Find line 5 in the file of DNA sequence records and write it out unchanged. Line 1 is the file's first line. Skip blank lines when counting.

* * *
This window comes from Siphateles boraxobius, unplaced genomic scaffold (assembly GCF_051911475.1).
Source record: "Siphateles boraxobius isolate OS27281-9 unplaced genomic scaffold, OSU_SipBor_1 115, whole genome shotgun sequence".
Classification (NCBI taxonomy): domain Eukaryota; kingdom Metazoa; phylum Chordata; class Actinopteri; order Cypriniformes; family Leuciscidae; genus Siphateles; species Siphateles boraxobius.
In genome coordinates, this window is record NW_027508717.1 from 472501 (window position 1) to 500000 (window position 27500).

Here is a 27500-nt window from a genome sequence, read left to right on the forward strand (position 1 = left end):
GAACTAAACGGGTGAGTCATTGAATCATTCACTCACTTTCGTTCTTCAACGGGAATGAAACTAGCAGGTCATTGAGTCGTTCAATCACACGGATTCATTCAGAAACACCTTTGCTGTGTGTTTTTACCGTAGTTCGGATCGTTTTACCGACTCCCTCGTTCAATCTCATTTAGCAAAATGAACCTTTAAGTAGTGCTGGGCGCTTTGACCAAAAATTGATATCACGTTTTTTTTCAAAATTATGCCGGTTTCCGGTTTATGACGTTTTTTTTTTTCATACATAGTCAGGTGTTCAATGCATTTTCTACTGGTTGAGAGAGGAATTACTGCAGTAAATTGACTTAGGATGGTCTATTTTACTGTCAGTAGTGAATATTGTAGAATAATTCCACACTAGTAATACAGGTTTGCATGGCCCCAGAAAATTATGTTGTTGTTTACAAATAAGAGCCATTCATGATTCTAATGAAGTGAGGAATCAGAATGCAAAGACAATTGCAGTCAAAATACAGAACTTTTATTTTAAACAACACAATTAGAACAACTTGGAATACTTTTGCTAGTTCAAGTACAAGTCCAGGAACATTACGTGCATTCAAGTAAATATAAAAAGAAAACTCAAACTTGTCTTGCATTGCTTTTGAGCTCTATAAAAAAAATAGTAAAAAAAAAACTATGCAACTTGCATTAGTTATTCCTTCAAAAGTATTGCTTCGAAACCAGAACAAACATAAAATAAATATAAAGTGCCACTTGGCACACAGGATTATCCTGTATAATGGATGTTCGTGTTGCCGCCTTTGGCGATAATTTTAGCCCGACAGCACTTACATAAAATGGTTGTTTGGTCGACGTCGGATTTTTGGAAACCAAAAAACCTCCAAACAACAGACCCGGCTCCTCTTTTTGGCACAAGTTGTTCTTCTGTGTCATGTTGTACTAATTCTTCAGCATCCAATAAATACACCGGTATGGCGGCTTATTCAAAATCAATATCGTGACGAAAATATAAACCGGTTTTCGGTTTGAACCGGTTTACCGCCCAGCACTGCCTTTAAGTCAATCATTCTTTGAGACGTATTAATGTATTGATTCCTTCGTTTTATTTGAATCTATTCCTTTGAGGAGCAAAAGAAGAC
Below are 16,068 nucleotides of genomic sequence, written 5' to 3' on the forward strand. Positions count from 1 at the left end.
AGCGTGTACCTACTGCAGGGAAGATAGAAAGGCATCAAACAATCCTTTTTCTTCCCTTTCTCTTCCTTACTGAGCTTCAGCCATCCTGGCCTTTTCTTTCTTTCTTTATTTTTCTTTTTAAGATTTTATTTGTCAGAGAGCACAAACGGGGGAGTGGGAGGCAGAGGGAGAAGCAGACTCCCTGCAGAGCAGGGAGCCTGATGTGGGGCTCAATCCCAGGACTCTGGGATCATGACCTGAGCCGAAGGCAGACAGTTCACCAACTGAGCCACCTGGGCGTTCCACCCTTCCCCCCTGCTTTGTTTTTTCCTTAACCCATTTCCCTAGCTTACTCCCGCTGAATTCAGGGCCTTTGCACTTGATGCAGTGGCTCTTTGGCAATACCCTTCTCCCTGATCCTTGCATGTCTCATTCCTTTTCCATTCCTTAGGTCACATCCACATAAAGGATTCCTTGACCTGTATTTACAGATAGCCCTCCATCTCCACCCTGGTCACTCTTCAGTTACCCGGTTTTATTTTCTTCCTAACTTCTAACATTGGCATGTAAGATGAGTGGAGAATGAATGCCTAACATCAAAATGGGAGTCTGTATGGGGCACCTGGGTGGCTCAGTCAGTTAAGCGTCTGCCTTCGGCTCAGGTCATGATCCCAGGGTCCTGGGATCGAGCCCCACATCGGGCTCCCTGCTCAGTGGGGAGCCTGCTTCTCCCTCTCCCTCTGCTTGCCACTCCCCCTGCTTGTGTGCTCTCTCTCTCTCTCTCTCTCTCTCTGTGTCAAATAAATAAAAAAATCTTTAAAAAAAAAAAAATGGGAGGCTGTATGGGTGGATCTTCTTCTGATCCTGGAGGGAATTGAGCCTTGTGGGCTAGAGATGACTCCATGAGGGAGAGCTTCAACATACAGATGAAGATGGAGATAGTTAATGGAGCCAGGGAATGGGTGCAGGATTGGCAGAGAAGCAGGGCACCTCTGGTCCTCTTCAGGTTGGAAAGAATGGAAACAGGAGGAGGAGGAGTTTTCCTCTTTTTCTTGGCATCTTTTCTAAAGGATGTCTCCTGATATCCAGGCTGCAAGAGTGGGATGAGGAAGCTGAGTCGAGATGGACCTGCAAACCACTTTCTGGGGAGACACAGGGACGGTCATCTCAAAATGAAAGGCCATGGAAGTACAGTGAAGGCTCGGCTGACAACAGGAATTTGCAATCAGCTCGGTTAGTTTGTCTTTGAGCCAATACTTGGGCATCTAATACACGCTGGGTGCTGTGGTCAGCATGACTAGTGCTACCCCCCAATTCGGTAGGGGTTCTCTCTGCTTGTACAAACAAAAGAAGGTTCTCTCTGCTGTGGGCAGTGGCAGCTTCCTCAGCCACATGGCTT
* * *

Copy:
Here is a 27500-nt window from a genome sequence, read left to right on the forward strand (position 1 = left end):